In Depth

Islamic State killer drones prompt fears of future attacks abroad

Experts divided on how 'weapons of war' might be used outside Iraq and Syria

Islamic State militants are using killer drones to carry out air strikes in Iraq, prompting concerns they might one day use the machines as weapons to target other parts of the world, including Europe.

IS claims to have launched 37 drone strikes in northern Iraq since 3 February, ten of which have been confirmed by media outlets in the country, reports the Washington Times.

Most were in east Mosul, while others were reported at least 100 miles south of the city.

At the moment, the drones have a two-mile range and can carry around a pound of explosives, says the newspaper.

However, former Jordanian Air Force general Mamoun Abu Nowar, an Iraq war analyst, says they could one day cause panic in places such as London, Paris or Washington, DC.

"Drones are portable, easy to buy from commercial stores and very attractive to terrorists," he said. "It is likely that we will see in the future use of these drones as weapons on crowds or high-value targets.

"We have seen them land near the White House and we have seen them taking close pictures of important places around the world. The Federal Aviation Agency cannot stop drones and their operators if they intend to be use them against crowds armed with a chemical agent. They will terrify people."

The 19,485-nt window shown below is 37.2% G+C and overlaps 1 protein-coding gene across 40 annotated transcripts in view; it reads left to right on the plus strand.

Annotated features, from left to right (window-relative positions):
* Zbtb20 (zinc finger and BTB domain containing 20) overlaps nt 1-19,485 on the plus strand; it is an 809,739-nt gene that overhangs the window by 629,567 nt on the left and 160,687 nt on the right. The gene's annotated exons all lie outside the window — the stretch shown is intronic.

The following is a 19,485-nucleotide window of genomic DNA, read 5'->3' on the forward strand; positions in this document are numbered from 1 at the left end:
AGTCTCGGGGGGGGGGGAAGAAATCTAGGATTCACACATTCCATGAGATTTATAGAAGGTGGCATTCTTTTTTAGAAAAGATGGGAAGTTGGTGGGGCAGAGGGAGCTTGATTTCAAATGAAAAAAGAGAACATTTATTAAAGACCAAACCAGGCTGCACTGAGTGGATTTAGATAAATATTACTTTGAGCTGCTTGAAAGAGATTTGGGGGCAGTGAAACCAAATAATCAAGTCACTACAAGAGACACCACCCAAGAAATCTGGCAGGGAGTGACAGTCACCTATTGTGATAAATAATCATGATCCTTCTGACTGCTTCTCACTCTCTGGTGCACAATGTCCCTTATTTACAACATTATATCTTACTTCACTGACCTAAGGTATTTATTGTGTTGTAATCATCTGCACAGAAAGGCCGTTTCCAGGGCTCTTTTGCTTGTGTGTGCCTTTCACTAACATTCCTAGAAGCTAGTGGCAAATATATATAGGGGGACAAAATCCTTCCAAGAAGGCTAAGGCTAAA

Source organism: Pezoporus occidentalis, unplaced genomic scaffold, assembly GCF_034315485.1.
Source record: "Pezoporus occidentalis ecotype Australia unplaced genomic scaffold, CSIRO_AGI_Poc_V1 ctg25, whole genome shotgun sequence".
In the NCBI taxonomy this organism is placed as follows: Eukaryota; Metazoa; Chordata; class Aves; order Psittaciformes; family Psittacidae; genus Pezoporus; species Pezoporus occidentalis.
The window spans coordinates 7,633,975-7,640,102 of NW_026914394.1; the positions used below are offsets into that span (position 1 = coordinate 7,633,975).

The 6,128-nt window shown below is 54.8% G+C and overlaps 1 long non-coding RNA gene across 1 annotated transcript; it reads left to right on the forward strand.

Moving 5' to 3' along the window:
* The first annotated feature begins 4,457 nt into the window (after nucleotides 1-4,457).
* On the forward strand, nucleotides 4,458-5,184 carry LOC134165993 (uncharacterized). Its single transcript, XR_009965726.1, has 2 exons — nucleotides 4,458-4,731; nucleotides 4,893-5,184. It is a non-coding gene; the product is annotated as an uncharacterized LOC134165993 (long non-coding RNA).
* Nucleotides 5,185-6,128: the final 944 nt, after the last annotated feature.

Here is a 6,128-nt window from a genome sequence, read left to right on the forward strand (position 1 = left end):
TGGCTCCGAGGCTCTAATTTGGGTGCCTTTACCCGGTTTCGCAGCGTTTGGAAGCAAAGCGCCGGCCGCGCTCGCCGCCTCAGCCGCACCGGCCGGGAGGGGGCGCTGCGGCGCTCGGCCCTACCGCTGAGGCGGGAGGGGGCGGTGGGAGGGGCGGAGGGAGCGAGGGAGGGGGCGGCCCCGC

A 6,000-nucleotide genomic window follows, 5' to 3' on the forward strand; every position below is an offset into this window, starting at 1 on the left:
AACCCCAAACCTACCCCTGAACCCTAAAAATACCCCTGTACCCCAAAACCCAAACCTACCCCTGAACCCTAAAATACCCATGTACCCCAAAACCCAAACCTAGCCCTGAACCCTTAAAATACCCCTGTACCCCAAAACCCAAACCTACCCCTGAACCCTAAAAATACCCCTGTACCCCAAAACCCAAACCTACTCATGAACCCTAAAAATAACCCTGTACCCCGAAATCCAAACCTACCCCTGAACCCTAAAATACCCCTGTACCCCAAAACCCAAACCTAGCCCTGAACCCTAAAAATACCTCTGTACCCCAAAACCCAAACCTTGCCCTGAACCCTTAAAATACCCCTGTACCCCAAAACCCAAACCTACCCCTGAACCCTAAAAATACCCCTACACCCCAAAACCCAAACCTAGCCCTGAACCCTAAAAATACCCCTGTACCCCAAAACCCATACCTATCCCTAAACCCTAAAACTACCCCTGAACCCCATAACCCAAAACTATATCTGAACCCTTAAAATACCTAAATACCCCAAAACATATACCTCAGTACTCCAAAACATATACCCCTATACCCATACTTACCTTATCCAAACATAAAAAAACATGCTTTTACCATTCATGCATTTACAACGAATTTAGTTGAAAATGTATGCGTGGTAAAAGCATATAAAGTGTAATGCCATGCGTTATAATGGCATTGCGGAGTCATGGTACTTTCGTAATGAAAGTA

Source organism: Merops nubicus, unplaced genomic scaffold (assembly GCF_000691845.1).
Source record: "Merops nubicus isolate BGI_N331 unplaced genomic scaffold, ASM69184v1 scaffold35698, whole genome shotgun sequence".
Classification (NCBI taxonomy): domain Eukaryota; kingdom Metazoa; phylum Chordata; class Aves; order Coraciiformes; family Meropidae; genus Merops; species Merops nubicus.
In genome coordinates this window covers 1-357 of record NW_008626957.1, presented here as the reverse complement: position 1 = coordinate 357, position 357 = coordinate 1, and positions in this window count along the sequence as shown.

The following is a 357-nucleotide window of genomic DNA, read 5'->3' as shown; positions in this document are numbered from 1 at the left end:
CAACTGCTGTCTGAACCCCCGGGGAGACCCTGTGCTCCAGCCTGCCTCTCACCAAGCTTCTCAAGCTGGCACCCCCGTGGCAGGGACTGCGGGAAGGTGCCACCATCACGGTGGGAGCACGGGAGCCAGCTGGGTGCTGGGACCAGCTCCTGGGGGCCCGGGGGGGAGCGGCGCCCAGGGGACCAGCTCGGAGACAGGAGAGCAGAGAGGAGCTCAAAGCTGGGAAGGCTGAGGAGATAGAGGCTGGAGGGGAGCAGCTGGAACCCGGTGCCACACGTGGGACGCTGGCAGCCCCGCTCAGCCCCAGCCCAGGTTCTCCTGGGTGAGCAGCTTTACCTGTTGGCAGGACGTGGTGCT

Consumer drones have become "weapons of war", wrote David Hambling for the BBC last year, claiming IS had been using the off-the-shelf devices for two years to film propaganda videos, scout targets on surveillance missions and guide armoured truck bombs.

"Now such drones may be more than spies. IS have started turning cheap drones into lethal guided missiles by fitting them with explosive charges," he said.

Colonel John Dorrian, chief spokesman for the Combined Joint Task Force, told the Washington Times he was "not surprised" by the use of drones as it was "one of the few remaining courses of action available to the enemy".

However, he added that at the moment, drone attacks "have little to no strategic impact, but some propaganda value".

Ahmet Yayla, former head of Turkey's police counter-terrorism unit, also believes the potential for drone attacks outside the conflict zone is still relatively far off.

He said: "Killer drones are not likely to be used in countries outside Syria and Iraq for the near term.

"Another problem for Isis in Europe is that it is difficult to acquire hand grenades and munitions. For terrorist agents to purchase these explosives means they would risk losing their cover."

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